The gradual recovery this year of traffic at McCarran International Airport continued during April.
The 3.46 million passengers that passed through the airport last month marked a 2.3 percent gain from one year ago. This fell into line with predictions by airport management of modest gains at least through midyear, bringing some hope to resort operators who have craved more visitors to help fill the more than 13,000 rooms that have come on line in the past three years.
The increase came even as airlines have raised their fares several times since January to offset a sharp rise in fuel prices. In a conference call with analysts last month, Delta Air Lines CEO Richard Anderson counted 17 attempts at broad price hikes this year, although not all have stuck.
In a research report, Deutsche Bank analyst Michael Linenberg noted that airline revenues by certain benchmarks continued to grow by double-digit percentages in May, an indication that passengers were continuing fly even at higher prices. At the same time, jet fuel prices have started to moderate, just as gasoline prices have for drivers.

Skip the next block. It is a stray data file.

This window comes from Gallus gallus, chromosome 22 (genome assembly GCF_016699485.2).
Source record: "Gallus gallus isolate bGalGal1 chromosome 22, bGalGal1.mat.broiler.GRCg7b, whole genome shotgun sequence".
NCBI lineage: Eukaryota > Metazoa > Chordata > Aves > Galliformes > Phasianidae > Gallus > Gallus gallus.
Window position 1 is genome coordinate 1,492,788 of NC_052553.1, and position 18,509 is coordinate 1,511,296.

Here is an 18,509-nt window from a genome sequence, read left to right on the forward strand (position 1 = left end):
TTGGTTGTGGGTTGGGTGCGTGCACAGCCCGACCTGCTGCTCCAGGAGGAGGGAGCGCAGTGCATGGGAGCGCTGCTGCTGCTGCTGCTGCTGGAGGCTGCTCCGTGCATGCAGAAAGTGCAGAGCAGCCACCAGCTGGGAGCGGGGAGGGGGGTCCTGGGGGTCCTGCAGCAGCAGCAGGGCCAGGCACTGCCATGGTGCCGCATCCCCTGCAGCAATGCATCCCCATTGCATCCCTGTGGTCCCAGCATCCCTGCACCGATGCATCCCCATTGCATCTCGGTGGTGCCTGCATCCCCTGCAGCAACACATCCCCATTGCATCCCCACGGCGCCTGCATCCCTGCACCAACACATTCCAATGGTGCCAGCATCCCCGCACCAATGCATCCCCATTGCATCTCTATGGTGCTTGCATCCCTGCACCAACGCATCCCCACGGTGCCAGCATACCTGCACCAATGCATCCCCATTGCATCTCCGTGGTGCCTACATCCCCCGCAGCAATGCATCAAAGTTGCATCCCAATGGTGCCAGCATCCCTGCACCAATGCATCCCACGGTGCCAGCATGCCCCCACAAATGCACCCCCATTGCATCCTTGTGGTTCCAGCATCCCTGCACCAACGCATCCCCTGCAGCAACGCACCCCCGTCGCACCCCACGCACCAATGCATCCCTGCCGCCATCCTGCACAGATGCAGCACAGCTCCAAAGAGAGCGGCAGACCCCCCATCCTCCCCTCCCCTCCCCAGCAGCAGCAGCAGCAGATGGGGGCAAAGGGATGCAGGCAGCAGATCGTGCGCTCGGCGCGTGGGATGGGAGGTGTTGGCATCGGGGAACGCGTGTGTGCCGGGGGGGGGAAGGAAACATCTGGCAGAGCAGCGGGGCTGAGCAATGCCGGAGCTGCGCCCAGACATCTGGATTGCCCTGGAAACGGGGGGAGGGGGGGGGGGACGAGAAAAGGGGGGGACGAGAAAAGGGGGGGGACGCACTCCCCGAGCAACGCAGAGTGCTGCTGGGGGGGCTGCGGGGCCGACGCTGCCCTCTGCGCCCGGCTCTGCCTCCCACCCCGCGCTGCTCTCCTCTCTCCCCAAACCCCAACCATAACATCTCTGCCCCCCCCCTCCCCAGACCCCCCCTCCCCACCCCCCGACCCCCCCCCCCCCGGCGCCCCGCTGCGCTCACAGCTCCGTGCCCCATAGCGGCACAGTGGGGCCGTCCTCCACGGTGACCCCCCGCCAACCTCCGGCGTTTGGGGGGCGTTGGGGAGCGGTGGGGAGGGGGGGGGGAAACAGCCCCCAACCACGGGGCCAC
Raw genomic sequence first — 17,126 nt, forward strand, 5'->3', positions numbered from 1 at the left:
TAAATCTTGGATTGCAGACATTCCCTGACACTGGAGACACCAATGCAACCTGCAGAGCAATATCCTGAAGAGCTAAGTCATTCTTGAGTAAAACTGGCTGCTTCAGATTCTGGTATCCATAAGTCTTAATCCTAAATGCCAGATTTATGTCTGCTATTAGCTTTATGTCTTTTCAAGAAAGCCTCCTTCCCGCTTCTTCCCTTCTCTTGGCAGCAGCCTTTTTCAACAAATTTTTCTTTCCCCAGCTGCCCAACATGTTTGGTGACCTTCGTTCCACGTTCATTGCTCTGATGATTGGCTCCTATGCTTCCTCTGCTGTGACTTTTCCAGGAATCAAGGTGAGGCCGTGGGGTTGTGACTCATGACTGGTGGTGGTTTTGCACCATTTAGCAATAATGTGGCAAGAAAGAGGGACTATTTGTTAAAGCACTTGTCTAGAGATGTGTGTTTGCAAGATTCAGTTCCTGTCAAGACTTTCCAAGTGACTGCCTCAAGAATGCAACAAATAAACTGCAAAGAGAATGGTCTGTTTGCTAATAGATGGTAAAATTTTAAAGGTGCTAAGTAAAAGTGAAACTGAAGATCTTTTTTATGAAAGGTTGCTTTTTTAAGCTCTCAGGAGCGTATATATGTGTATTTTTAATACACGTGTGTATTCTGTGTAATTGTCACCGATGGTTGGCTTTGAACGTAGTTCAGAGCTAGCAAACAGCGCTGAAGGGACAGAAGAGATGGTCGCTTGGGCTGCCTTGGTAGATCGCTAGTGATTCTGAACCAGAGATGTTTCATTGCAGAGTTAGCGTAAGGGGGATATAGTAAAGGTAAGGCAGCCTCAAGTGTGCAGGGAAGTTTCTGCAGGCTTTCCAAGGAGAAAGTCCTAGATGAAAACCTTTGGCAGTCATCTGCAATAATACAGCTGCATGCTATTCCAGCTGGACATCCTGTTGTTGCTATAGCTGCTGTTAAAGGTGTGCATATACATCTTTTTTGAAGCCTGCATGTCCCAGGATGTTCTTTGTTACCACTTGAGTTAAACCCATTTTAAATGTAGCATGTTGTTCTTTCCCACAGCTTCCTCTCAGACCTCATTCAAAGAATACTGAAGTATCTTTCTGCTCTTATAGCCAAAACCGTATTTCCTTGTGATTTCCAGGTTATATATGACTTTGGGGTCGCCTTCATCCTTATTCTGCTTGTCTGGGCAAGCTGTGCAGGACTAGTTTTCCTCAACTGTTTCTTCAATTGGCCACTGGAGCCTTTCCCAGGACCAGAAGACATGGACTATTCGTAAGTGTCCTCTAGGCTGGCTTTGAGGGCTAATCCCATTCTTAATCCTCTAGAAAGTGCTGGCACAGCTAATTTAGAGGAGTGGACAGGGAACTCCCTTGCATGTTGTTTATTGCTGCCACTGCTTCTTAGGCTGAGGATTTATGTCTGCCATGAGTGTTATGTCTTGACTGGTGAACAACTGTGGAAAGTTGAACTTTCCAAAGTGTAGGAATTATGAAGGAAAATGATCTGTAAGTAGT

“I think (the April numbers for McCarran) are another indication that Las Vegas is strengthening a little bit,” said Paul Hobson, general manager of Stratosphere.
Despite the improvement in April, the passenger count is still 13 percent lower than it was at its April 2007 peak. However, Hobson noted, many of the lost passengers merely changed planes when US Airways ran a hub at McCarran and never ventured outside the terminal.
Southwest, by far the largest carrier into Las Vegas, was essentially flat at 1.3 million passengers.
Continental and United continued in divergent directions now that they are under common management and control. Continental’s passenger count went up 4.3 percent while United’s fell 22.8 percent due to scheduling trims and use of smaller planes on remaining routes. However, passenger counts for United code share Skywest jumped 130 percent.
Several of the airlines that carry fewer than 100,000 passengers per month, including Alaska, Virgin America and JetBlue, posted increases of at least 10 percent. No-frills carrier Spirit jumped 132 percent as it launched two daily flights to Chicago.
Las Vegas-based Allegiant Air, however, experienced a 2.8 percent decrease as it began to trim schedules to save on fuel.
Among international carriers, British Airways, Virgin Atlantic, Philippine Airlines and Aeromexico all had flier counts rise at least 24 percent.
During the first four months of 2011, 13.1 million people boarded or disembarked from airliners at McCarran, up 2.9 percent.
Contact reporter Tim O’Reiley at
email@example.com or 702-387-5290.